My personally biased (and fairly limited) bibliography:
Denny, Walter
Sotheby's Guide to Oriental Carpets
Fireside Books, New York, 1994

Prof. Denny is a specialist in Islamic art, and the book is fun and easy to read, as well as being accurate and informative.

Eiland, Emmett
Oriental Rugs Today
Berkeley Hills Books, Berkeley, 2000 

An optimistic (and, it is to be hoped, accurate) look at current production. 

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Eiland, Murray L., and Murray Eiland III
Oriental Rugs: A Complete Guide
Little, Brown and Co., Boston, 1998

This updated and revised classic will tell you much more than you're capable of remembering about the subject.  Author is well-respected in the area of rug knowledge and  scholarship.

Thompson, Jon
Oriental Rugs from the Tents, Cottages, and Workshops of Asia
E.P. Dutton, New York, 1988

Dr. Thompson is legendary in the field of rug scholarship. He's the only person I know who can pull a yarn out of a rare antique rug at an exhibition without the owners going ballistic.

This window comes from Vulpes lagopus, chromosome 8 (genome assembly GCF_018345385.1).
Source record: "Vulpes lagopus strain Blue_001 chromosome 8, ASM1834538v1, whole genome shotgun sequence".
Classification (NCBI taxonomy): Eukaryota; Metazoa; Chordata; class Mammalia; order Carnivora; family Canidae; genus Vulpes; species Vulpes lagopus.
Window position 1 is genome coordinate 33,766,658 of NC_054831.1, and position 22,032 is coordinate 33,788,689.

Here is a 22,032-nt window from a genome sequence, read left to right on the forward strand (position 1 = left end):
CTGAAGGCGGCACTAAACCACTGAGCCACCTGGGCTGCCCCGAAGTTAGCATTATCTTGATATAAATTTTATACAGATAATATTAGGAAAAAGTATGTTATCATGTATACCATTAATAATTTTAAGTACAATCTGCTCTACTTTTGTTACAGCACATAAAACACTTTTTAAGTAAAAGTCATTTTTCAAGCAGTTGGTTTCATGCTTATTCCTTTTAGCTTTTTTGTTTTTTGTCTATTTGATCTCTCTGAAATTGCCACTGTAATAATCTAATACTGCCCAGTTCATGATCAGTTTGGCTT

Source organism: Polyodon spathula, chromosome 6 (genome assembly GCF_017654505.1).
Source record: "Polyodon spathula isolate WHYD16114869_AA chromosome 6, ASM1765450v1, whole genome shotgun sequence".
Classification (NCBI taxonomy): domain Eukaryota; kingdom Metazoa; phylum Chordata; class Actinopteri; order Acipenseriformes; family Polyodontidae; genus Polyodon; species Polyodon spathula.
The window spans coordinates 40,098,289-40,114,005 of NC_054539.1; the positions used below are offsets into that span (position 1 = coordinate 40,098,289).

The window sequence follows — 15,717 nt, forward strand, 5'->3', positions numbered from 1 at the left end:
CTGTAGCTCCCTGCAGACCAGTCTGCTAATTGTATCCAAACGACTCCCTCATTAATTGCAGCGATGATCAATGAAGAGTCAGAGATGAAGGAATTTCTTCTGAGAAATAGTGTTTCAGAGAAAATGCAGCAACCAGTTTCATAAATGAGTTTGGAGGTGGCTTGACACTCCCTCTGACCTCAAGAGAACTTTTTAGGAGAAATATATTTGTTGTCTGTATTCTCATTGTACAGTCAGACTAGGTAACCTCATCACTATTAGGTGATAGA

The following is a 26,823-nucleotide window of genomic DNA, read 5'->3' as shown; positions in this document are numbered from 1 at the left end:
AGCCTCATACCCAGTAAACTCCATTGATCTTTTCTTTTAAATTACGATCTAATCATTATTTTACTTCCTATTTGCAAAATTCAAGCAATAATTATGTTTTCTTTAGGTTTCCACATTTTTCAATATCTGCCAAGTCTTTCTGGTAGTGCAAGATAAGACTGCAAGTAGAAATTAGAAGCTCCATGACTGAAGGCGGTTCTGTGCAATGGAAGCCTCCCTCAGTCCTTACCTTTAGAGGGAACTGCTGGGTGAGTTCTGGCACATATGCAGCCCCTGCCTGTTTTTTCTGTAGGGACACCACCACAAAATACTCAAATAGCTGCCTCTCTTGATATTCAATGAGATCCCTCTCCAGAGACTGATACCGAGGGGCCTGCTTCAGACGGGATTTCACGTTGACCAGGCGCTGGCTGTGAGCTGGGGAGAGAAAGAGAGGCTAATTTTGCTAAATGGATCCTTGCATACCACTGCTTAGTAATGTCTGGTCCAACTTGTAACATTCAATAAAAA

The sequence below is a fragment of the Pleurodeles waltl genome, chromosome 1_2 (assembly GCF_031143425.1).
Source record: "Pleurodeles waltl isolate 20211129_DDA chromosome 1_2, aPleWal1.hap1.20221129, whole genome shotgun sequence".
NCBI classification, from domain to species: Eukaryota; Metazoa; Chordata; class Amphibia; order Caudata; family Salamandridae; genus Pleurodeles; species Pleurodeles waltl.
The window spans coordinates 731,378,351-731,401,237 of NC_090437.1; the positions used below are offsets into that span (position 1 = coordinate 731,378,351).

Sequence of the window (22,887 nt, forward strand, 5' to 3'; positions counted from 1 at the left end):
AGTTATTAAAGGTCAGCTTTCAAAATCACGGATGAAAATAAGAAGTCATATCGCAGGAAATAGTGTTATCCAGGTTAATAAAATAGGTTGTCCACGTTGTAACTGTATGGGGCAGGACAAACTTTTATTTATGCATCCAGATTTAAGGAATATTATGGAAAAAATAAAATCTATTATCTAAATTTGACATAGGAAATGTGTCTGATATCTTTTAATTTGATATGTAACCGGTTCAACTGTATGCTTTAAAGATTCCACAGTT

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For the beginner, I strongly recommend Jon Thompson's book, listed above, as an introduction to the subject. Clear, well-written, with great photographs, it'll provide a good framework for understanding the world of oriental rugs. Books by Ian Bennett and James Opie are also very good. If your interest is primarily in decorative rugs, Janice Summers' Oriental Rugs (New York: Crown Publishers, 1994) may be helpful.
To educate your eye and hand, there's no substitute for getting your hands on as many rugs as possible.  Feel  them, smell them, flip them over with your foot. Develop a relationship with a rug dealer and let him/her know what interests you. Don't be afraid to ask questions; rug scholarship is both broad and detailed, and no one knows everything about all types of rugs.
Hali (the Turkish word for "rug") is the premier publication for the rug world. It's expensive, but worth it if you're serious about oriental rugs. 


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